Prior to basic training, boot camp or police academy, personnel line up to take their physical fitness tests (PFT). Though each service and agency differ in testing exercises and measuring criteria, most personnel gear up for this event for several weeks. But for those who properly prepare themselves, the PFT can be just another workout.
Here are the exercises of all the service's PFTs and helpful tips to increase your overall score on test day:
The anxiety felt by most service members is largely due to performing within a time limit. The more your workouts are timed, the better you are at "pacing" yourself, thus eliminating most anxiety.
During the pull-up and push-up test, you want to perform these as fast as possible while adhering to proper form and technique. Also, look straight up at the sky in order to use your back muscles more for pull-ups.
Pyramid workout: Start off with just one pull-up for the first set, two pull-ups for the second set and continue up the pyramid by adding one pull-up for every set possible. When you no longer can continue, repeat in reverse order until you are back to just one pull-up. (ex. 1, 2, 3, 4, 5, 6, 5, 4, 3, 2, 1) Read "Perfecting the Pull-up" for more information.
Placing your hands in the wrong position can seriously affect your maximum score. A perfect location for your hands is just outside shoulder width. This position enables the chest, shoulders and triceps to be equally taxed. Keep your hands at shoulder height when in the up position. Your push-ups will be weakened if your hands are too low, wide, close or high. Read "Perfect Practice for Perfect Push-ups" for more information.
Try five sets of maximum push-ups in five one-minute periods.
This is an exercise you need to pace. Most people burn out in the first 30 seconds with 30 curl-ups accomplished, then are only able to perform another 20 or so curl-ups within the next 1:30. By setting a pace at, for instance, 20 sit-ups every 30 seconds, you can turn your score from 50-60 to 80 with very little effort. Read "The Proper Technique for Curl-ups" for more information.
Try timing yourself with five sets of 30 seconds, setting your pace to your goal. A good pace is 20 sit-ups in 30 seconds, totaling 80 in two minutes.
For most people, the most challenging event of any PFT is, by far, the run. I receive many requests every day from military members who are seeking workouts for their 1.5-, two- or three-mile PFT runs (Navy, Army and Marine Corps, respectively). Since all these distances use relatively the same training philosophy -- short distance, faster pace -- here are a few options to help all armed forces members, regardless of service, get a little faster on their runs.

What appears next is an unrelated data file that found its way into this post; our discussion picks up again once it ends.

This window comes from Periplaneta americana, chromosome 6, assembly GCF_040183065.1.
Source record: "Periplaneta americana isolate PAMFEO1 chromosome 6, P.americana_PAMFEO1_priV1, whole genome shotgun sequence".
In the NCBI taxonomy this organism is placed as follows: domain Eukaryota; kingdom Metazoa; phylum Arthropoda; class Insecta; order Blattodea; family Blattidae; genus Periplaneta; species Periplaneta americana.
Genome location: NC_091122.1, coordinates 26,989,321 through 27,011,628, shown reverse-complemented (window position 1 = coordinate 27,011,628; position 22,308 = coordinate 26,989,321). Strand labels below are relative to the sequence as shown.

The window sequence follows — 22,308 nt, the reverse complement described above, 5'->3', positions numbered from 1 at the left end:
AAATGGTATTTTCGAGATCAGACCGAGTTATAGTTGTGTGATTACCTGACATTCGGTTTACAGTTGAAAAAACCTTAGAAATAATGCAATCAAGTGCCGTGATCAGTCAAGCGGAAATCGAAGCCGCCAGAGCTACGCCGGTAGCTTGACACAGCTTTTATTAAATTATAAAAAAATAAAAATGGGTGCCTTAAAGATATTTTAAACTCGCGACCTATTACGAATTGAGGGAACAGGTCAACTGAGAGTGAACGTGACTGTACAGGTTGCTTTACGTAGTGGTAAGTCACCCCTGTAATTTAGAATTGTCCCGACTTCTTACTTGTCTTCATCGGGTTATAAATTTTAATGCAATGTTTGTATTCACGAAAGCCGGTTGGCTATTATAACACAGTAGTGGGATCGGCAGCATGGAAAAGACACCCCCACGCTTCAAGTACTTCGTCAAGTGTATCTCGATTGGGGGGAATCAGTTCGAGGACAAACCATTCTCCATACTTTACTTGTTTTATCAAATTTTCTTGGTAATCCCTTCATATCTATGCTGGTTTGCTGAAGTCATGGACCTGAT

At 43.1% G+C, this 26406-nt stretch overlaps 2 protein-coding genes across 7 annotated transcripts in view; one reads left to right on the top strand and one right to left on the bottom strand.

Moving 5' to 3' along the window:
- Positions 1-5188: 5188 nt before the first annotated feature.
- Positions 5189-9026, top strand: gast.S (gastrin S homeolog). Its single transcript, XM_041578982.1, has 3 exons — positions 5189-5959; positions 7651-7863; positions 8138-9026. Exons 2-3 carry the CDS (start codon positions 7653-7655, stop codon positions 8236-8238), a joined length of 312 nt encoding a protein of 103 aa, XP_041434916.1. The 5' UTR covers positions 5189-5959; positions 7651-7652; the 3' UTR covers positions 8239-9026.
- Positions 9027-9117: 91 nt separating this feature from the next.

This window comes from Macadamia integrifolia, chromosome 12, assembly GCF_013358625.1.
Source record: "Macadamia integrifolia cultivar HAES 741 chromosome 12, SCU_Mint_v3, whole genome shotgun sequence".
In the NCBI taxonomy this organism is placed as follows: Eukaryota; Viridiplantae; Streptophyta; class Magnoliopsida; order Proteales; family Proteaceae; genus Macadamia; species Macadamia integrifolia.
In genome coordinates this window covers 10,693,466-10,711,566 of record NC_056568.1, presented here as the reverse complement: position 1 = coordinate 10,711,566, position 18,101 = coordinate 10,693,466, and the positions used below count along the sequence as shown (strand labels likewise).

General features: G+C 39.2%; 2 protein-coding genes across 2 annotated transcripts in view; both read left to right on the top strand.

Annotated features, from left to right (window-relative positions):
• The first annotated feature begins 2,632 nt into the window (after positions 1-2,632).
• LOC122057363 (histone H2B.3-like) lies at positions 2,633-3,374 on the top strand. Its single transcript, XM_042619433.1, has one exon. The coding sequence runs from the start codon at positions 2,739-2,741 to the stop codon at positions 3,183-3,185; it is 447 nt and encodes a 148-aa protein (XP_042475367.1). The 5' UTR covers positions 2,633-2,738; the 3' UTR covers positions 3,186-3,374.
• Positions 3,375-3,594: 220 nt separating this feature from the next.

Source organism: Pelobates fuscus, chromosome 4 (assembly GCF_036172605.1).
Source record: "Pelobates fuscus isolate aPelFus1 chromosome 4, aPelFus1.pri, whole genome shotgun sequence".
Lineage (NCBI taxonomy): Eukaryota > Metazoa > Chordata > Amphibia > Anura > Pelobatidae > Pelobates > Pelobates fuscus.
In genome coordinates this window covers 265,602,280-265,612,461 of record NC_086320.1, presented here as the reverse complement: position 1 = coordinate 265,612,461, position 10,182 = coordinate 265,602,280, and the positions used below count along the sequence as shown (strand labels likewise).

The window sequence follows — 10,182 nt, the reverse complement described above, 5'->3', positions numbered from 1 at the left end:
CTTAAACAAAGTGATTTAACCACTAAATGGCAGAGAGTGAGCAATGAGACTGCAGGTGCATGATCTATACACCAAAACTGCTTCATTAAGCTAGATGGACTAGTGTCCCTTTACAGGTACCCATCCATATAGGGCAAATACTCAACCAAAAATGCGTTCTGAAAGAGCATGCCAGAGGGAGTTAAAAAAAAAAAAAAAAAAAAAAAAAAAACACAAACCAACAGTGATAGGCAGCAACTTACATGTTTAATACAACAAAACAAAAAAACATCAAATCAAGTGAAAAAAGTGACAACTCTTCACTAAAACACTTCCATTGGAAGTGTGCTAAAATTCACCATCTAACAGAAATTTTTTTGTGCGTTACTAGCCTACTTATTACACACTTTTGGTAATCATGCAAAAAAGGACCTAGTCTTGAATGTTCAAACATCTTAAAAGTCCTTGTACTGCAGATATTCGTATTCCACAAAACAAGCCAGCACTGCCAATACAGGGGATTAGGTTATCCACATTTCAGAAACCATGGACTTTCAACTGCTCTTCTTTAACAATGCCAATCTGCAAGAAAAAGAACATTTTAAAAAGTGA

Timed run -- pace
The most important thing is not to start off too fast. Learn your pace and set your goal by pacing yourself to the finish. For instance, if your goal is to run the two-mile run in 14 minutes, you must run a seven-minute mile pace or 1:45 for a quarter-mile.
Recommended workout and techniques:
The four-mile track workout has worked for many military and short-distance runners for years. This workout is basically interval training. Interval training means you run at a certain pace for a particular distance, then increase the pace for the same distance. The four-mile track workout is broken into quarter-mile sprints and jogs and eighth-of-a-mile sprints and jogs for a total of four miles. The workout goes as follows:
Four-mile track work:
- Jog one mile in 7-8 minutes.
- Three sets of:
- Sprint a quarter-mile as fast as you can.
- Jog a quarter-mile in 1:45-2:00
- Six sets of:
- Sprint an eighth of a mile as fast as you can.
- Jog an eighth of a mile in one minute
Do this workout without walking to rest. The only rest you will receive is during your slower jogging pace. Try to catch your breath while you jog. Have fun with this one; it is tough.
Another good speed workout is called repeats. Simply run a certain distance as fast as you can a specified number of times. This time, you get to walk to recover and catch your breath before the next sprint.
You can try one of the following distances for a challenging workout:
- Mile repeats: 1 mile x 3-4 (walk a quarter-mile in between) = 3-4 miles
- Half-mile repeats: Half-mile x 6 (walk a quarter-mile in between) = 3 miles
- Quarter-mile repeats: Quarter-mile repeats x 12 (walk an eighth of a mile in between) = 3 miles
- Eighth-of-a-mile repeats: Eighth-of-a-mile repeat x 16 (walk 100 yards in between) = 2 miles
Finally, if you have not had enough, you can try mixing shorter jogs and sprints together for a longer period of time. This type of training is great for building the speed and endurance needed for any of the PFTs or 5K or 10K races. I call them sprint/jogs. Simply run about 50 yards as fast as you can, then jog 50 yards fairly slowly to catch your breath. I like doing this one where telephone poles line the road so I can just sprint from one telephone pole, then jog to the next.
- 100-yard sprint/100-yard jog for 10, 20, 30 minutes
All of these workouts are fantastic ways to get faster but build the needed endurance that most sprinters lack. Remember to take big deep breaths, relax your upper body and slightly bend your arms. Do not run flat-footed.
Stew Smith is a former Navy SEAL and fitness author certified as a Strength and Conditioning Specialist (CSCS) with the National Strength and Conditioning Association. Visit his Fitness eBook store if you're looking to start a workout program to create a healthy lifestyle. Send your fitness questions to firstname.lastname@example.org.
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